Joey Jacobs

We see reasonable multiples looking back on trailing earnings in the seven to eight range for a single facility if it's more than a one facility transaction if you have four, five, six or seven facilities together you'll get a premium. But all the transactions we are looking at are very accretive to PSI, so once again once we announce the acquisition we would be raising if it's significant enough which, you know, I expect these six would be that we would be raising earnings guidance when we announce the transaction. So we are very excited and very close to having that done and June 1st is a big goal.

Kevin Campbell - Avondale Partners

Okay. And then real quick on interest rates have you guys given any consideration to sort of locking in these low rates, is that something you are looking at?

Jack Polson

We constantly manage our balance sheet, net interest rate exposure quite frankly we are continuing to benefit with 43% continuing to float and some of the outlook. We like that differentiation with the 50, kind of, 60/40 floating and fixed. So we are comfortable where we are and obviously $0.10 is meaningful accretion from that interest rate exposure that we are realizing for 2008.

Kevin Campbell - Avondale Partners

Okay. And then lastly, looking at the expansion, what sort of costs might we expect sort of in advance of those openings on either a per bed basis, or a total dollar basis? Might we see -- I know you said you were looking in the second quarter and fourth quarter when they’ll be opening, so presumably you are going to have some costs in the first and third quarters. What might we expect and where exactly would that sort of flow through in the income statement?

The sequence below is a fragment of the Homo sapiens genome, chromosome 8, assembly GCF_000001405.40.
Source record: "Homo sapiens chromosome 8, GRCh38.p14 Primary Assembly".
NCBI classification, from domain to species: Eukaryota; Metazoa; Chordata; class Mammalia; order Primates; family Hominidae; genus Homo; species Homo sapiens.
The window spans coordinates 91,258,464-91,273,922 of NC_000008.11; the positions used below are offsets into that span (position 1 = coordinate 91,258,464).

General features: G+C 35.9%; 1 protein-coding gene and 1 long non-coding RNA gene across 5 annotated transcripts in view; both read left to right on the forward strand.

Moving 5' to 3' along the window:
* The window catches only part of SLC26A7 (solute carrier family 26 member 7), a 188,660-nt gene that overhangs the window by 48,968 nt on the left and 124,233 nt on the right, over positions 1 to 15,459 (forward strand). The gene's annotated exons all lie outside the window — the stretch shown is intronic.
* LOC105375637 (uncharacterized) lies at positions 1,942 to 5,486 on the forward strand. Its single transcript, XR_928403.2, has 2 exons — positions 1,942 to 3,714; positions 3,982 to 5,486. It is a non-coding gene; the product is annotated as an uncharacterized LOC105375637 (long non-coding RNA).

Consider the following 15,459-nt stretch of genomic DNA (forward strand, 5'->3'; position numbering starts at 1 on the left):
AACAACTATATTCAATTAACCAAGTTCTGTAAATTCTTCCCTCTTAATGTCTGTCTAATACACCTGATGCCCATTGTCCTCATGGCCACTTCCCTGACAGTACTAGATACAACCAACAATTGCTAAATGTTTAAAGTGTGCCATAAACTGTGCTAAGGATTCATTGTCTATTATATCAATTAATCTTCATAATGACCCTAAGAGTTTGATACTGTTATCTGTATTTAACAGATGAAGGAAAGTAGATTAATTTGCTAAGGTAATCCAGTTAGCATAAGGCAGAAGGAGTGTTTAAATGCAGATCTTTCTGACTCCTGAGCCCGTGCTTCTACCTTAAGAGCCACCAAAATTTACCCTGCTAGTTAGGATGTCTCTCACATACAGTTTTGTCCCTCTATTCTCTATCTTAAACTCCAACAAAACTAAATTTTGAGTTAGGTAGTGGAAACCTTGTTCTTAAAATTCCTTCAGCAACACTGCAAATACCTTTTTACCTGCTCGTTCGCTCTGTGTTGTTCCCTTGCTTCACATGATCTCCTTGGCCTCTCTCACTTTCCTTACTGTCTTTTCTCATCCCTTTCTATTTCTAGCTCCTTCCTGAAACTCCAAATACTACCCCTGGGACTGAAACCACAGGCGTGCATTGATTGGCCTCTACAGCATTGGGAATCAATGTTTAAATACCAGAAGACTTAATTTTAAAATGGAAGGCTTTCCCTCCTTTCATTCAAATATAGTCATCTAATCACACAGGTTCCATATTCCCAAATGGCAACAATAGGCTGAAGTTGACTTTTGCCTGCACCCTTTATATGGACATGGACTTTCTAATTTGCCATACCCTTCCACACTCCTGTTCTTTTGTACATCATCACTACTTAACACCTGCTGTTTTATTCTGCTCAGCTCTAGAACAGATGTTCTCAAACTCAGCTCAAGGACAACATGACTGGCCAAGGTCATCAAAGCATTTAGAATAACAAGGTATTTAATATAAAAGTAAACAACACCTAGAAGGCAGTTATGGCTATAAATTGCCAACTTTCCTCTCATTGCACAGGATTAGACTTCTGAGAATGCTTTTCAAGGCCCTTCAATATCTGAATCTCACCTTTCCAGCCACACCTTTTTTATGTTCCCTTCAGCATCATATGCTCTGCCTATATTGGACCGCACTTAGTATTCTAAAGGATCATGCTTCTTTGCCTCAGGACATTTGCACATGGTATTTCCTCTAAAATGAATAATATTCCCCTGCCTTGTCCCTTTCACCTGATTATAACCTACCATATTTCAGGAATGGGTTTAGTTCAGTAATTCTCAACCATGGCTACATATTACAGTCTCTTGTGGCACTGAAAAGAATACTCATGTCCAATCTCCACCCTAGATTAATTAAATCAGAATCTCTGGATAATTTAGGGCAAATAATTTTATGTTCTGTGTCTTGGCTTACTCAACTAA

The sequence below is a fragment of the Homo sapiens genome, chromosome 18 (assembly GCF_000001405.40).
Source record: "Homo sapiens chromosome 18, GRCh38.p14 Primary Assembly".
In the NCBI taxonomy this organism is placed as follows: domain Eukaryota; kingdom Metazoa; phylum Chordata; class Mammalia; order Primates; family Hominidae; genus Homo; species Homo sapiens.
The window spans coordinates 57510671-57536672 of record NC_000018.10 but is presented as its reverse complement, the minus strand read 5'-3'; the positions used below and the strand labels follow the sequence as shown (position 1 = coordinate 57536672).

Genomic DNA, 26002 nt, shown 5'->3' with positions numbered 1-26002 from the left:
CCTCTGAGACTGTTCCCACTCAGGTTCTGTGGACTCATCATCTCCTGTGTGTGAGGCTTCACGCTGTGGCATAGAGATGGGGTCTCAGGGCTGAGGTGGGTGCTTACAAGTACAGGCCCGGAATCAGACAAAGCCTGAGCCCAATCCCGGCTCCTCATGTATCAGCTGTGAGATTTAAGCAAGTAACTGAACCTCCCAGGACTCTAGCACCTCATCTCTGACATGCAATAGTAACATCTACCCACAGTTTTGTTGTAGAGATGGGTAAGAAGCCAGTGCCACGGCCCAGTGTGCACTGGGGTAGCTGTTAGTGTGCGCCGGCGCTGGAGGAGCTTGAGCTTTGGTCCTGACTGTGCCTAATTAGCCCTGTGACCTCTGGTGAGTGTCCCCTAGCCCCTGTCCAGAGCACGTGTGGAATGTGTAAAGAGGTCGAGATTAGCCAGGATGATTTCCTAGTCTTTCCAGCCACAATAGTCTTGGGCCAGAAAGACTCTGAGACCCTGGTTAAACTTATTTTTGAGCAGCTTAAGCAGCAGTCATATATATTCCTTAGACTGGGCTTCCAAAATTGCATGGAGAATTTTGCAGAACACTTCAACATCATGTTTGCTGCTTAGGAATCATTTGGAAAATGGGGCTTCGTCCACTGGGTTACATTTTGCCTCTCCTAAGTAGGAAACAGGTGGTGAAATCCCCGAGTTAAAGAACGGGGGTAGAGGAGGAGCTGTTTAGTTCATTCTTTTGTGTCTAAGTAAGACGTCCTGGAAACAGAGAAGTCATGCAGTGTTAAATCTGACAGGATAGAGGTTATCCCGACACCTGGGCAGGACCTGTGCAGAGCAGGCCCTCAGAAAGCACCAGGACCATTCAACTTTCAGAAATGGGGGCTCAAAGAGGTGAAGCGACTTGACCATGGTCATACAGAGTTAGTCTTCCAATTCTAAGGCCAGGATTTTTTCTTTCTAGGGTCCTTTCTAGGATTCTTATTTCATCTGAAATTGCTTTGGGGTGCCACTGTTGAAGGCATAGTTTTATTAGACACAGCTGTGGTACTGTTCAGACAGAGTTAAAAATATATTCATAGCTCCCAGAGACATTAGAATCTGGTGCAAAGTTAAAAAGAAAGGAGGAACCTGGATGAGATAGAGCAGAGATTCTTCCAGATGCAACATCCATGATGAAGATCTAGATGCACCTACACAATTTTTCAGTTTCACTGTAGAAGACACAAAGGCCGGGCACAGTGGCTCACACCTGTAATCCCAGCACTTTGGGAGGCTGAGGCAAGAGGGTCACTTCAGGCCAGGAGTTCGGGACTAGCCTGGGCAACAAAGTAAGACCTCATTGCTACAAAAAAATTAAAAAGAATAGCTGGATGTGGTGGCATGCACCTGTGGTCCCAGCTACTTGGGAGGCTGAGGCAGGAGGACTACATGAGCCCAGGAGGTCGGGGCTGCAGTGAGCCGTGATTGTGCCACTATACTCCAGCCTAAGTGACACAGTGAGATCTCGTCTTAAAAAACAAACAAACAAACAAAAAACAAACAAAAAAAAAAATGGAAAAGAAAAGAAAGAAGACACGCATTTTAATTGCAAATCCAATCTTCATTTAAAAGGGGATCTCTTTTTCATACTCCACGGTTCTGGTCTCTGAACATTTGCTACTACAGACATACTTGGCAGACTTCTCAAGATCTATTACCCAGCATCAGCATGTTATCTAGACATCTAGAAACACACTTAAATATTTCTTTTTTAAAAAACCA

Joey Jacobs

Kevin, let’s get closer to the opening of those facilities in the ramp-up for those costs before we just start closing those numbers. And if it’s significant enough we will mention them. Now we opened up the Hughes Home in Danville, Virginia last year and never disclosed and we had operating losses there, so let us get closer to it. We’ll give you the numbers as we book the expenses.

Kevin Campbell - Avondale Partners

Okay. Alright, thank you very much.

Operator

And we’ll go next to Whit Mayo with Stephens.

Whit Mayo - Stephens

Good morning. Can you give us an update on your divisional structure today? You know, how many hospitals per division? Any changes there in organizational leadership that you made there? Thanks.

Joey Jacobs

Okay. Sure. There is 11 divisions, and we have one opening, which we are about ready to make an offer to and we did trade out a couple of those positions during last year and we are very excited about the team we have and they are focused and I think Terry has done a good job in recruiting other division presidents and so the most recent one was Sharon Worsham, a long term CEO for us and she’s off to a great start and she started December, I guess and she’s off to a great start and she has kind of the mountain division region for us.